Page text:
My first review of various SISes is that of Aspen by Follett. When Highlands Community Charter School recently was looking to switch to a new SIS, Aspen was in our top 3 choices, and only barely lost out to PowerSchool. During our review process, I had the chance to look at a sandbox system (demo) of their product for about a week, and we asked a lot of questions to their sales rep, Dylan Holcomb. As a matter of disclosure, I should note that Dylan was a friend from high school, but I think this review is fairly objective, as there are clearly things I don’t like about the product, along with many things I really like. I have written about Aspen previously also.
I have started to read the book Probability Theory: The Logic of Science, by the late E. T. Jaynes. From what I understand so far, I think there is a high plausibility that it will help me have a more unified and deeper understanding of probability (and hence statistics). In reading the preface, he makes some interesting observations about probability and human thinking, and it seems quite apropos, and relevant to the recent advances in the fields of artificial intelligence, such as the recent match of Go.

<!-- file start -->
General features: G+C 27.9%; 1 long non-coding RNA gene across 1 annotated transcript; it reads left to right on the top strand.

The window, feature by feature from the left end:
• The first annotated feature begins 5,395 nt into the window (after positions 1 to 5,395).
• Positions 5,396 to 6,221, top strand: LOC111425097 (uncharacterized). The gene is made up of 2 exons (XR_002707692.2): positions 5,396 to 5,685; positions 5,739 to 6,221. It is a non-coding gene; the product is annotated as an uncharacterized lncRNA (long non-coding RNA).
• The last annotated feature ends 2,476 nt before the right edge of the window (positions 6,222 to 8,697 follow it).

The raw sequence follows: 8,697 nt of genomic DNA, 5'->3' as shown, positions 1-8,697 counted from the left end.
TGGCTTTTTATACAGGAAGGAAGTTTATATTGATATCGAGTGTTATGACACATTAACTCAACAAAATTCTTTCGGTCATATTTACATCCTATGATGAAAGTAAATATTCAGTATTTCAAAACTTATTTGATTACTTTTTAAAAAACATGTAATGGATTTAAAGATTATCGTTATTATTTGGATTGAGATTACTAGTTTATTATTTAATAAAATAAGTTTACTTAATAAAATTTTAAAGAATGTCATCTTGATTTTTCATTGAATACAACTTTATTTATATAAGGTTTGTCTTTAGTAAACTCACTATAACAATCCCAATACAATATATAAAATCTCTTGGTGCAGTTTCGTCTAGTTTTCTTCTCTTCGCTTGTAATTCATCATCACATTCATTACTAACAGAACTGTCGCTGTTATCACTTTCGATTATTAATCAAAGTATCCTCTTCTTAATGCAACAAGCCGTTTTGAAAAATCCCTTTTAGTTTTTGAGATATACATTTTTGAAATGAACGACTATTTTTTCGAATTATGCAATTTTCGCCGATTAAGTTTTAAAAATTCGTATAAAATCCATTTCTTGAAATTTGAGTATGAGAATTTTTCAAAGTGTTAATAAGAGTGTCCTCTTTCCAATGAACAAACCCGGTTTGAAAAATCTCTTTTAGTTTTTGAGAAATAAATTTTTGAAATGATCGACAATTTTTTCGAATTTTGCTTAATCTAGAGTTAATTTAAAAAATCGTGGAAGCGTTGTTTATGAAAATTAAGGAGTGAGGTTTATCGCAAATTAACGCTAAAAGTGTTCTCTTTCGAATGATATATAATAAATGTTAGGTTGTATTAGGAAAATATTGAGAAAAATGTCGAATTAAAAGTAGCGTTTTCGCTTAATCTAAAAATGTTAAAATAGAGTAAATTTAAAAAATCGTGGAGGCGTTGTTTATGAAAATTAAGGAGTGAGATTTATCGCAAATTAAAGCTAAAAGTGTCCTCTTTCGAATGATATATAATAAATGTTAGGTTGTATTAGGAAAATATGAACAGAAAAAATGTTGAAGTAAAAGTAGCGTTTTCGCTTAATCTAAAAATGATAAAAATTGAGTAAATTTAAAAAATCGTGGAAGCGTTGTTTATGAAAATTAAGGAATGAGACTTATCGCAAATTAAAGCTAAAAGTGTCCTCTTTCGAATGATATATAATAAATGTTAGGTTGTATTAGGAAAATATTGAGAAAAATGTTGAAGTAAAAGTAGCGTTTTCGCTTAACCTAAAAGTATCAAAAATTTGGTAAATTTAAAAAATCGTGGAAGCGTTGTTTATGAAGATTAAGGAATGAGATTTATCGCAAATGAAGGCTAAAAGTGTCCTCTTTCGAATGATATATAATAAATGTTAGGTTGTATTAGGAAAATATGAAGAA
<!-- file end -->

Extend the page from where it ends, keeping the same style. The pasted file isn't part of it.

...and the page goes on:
A quote from the book that particularly struck me was the following:
… it is clear that probability theory is telling us something about the way our own minds operate when we form intuitive judgments, of which we may not have been consciously aware. Some may feel uncomfortable at these revelations; others may see in them useful tools for psychological, sociological, or legal research.
Yesterday, I saw a demo of the Aspen SIS from Follett. For full disclosure, Dylan Holcomb, the Sales Consultant who came out, was a friend of mine from high school, but honestly I wasn’t expecting it to be an SIS that we would be interested in, especially because the price tag is high for the size of school that Highlands Community Charter currently is. But, after seeing how Aspen works, and how they addressed my blog article about the 3 features that SIS providers are missing, it is on our school’s radar as a potential. Here is a quick review of what I was impressed with, and what things I still think they could do better.
There is a paradox: Humanity’s most developed organizations and systems are based upon what is learned in our education systems; yet, the field of education lags behind nearly all others. One such area I have seen, is how feature-poor Student Information Systems (SIS) are. Despite such systems being case studies in many database books, most of these systems do not use any data science methods to improve operations. Specifically, I have usually not seen active security, predictive analytics, nor even resource optimization as features. Here is why these are important to have, and my invitation for SIS providers to come into the 21st century.